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Policy

The High Cost of Early Education for Caregivers

Child Care Aware recently released a fact sheet that compares key metrics on early education and care in the state of Massachusetts as related to numbers for the nation as a whole. Some indicators seem positive. WAPO_State_Rental_CostFor example, the average yearly wage for an early educator in Massachusetts is approximately $25,890, several thousand dollars greater than the national average. However, as the Washington Post recently reported, a worker would need to earn more than twice that amount simply to afford a two-bedroom apartment in Massachusetts, as the cost of living is among the highest in the nation.

The majority of the early education and care workforce is comprised of women, a little more than a quarter of whom are unmarried with children of their own. For this demographic – single mothers – income spent on child care is an unfathomable 63%. Married couples pay about 15% of their income. In fact, you could buy a new car with what you pay for one year of full-time care for an infant, or, as the fact sheet indicates, pay for 1.7 years of college.

Indeed, the picture for early education and care in Massachusetts is not rosy. We must expand not only access to child care, but also quality and affordability – both for the workers and the children. Studies demonstrate that children benefit from having a consistent caregiver. If compensation remains so low, and child care so unaffordable, it will continue to become untenable for skilled workers to remain in the field. We heard one such story on Early Education and Care Day at the State House, back in April, when Kiara Barros shared her story with more than 500 supporters. How many more stories like hers are out there?

2016 MA Budget in Conference

As you likely know, $9,000,000 was included in the House Budget (FY16) for quality workforce initiatives: $5M for the rate reserve (1599-0042) and $4M for a quality earmark (in 3000-7050).

The Senate Budget appropriated $5,250,000 for the rate reserve and did not include any funds for a quality earmark.

Help secure funding for quality early education and care and out-of-school time in the FY16 budget! Call Conference Committee members today and encourage your networks to call in to support the Put MA Kids First’s priorities via these two specific line items.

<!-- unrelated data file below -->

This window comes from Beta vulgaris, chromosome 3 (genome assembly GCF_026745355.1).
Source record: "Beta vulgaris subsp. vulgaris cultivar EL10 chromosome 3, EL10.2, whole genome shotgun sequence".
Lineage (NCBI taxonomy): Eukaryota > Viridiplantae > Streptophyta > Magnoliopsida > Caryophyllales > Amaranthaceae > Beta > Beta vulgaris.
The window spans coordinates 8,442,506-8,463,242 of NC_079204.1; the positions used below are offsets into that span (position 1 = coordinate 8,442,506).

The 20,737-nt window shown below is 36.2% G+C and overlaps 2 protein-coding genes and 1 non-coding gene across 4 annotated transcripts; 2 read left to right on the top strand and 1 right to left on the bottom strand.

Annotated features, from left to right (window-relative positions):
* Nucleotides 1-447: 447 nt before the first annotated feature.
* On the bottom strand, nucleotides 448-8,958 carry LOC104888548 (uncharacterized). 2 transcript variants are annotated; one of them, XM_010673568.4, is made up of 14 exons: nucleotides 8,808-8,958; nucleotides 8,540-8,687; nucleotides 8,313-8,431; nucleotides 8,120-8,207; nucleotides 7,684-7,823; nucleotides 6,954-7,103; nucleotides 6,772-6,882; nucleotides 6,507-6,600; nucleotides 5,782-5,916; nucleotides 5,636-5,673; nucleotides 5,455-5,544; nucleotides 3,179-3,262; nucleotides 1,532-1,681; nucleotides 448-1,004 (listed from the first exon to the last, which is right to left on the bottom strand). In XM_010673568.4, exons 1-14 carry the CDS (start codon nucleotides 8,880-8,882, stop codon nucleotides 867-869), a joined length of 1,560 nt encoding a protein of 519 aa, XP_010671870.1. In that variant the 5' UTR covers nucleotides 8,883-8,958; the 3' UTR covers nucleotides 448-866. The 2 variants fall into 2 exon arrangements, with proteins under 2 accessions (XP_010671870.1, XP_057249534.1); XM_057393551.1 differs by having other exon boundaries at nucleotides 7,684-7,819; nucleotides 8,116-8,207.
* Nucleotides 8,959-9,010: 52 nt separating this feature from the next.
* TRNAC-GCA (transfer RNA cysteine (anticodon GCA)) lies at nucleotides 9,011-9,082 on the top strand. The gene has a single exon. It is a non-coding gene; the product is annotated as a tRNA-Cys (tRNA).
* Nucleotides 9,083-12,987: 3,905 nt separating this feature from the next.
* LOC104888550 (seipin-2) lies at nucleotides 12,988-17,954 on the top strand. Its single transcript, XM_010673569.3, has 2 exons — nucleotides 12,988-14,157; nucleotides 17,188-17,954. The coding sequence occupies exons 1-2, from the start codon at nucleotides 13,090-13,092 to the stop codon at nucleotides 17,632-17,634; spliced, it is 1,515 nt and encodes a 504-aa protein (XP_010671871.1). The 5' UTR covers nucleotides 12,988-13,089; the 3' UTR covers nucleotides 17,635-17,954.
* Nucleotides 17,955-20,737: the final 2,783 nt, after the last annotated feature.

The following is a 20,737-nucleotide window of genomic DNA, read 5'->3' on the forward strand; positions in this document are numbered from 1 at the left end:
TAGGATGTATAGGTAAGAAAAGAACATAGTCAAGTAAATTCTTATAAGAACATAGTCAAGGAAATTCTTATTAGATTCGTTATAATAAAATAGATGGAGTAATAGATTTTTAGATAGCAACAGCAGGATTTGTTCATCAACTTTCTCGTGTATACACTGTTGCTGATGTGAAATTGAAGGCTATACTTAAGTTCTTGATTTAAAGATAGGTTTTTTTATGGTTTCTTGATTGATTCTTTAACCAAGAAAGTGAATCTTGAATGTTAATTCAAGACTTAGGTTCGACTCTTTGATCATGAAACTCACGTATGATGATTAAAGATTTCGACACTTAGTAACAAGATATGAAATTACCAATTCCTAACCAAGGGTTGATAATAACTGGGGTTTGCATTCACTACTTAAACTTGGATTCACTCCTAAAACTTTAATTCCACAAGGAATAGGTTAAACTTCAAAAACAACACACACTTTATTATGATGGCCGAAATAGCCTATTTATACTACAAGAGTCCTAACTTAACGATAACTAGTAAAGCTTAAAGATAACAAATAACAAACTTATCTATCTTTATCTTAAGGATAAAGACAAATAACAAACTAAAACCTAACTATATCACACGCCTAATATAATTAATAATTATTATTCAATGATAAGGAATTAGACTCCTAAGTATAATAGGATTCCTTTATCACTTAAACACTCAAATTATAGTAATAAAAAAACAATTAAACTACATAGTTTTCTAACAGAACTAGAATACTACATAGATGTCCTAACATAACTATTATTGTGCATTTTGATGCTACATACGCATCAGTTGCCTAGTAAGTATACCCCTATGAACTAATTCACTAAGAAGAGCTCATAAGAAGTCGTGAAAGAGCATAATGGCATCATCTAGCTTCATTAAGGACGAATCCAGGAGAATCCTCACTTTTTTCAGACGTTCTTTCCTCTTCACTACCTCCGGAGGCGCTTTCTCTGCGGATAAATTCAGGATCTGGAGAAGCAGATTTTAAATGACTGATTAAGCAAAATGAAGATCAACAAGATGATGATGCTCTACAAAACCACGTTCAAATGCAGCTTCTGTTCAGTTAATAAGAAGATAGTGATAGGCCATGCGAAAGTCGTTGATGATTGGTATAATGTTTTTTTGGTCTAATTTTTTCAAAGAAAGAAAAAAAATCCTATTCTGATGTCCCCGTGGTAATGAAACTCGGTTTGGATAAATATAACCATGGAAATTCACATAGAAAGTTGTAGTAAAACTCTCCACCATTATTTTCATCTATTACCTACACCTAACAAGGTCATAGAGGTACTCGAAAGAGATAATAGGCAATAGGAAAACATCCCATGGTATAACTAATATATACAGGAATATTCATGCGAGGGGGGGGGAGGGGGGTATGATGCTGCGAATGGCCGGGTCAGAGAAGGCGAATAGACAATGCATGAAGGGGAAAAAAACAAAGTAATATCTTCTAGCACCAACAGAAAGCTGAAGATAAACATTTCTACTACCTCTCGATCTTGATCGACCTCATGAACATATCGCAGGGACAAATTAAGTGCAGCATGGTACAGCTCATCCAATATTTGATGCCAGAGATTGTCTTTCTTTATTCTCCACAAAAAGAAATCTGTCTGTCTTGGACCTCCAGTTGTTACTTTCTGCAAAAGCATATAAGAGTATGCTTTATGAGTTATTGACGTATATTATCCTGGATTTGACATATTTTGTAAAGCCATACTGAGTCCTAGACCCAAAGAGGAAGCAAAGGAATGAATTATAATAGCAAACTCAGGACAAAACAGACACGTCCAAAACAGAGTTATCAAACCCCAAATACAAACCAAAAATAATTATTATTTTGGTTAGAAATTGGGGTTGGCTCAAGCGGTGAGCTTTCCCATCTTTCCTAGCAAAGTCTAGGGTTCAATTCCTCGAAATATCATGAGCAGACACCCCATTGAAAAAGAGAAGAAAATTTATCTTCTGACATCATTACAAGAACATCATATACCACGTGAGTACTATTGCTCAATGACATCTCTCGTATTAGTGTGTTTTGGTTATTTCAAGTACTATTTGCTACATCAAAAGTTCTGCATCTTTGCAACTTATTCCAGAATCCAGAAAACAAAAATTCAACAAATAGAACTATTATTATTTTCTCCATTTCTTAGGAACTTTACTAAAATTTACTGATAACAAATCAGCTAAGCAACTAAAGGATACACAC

Conference Committee members include:

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Massachusetts Senate Ways & Means Budget

The Senate Ways and Means Committee has now released its budget, and now is the time for all early education supporters to contact their Senators and urge them to act! The Put MA Kids First has published an article that crystallizes the budget outcomes as they stand – plainly put, we have lost ground. The House budget approved a $5 million increase to the rate reserve, which would help early educators earn equitable wages, but the Senate budget cut that number to $2.5 million. And while the House budget appropriated $4 million for quality improvement measures, the Senate budget has removed that provision, leaving $0 for quality.

This begs the question: what good is access without quality?

BTWIC08-Sonia_Chang-DiazAlthough the Senate budget affords $12 million for access to move (how many) children off the waiting list for vouchers, without associated improvements to quality of care our youngest learners are hardly better off, to say nothing of the early education workforce that supports them. Programs are already stretched to the limits, and centers are closing due to lack of structural support from the state.

Take some time today to contact your Massachusetts Senators and tell them to support Amendments EDU 547 and EDU 601. These amendments would raise the Rate Reserve to $15,200,000 and restore the $4,000,000 in QRIS improvements proposed by the House budget. If you need assistance finding your legislator, click here to be brought to malegislature.gov , where you can search by name or location.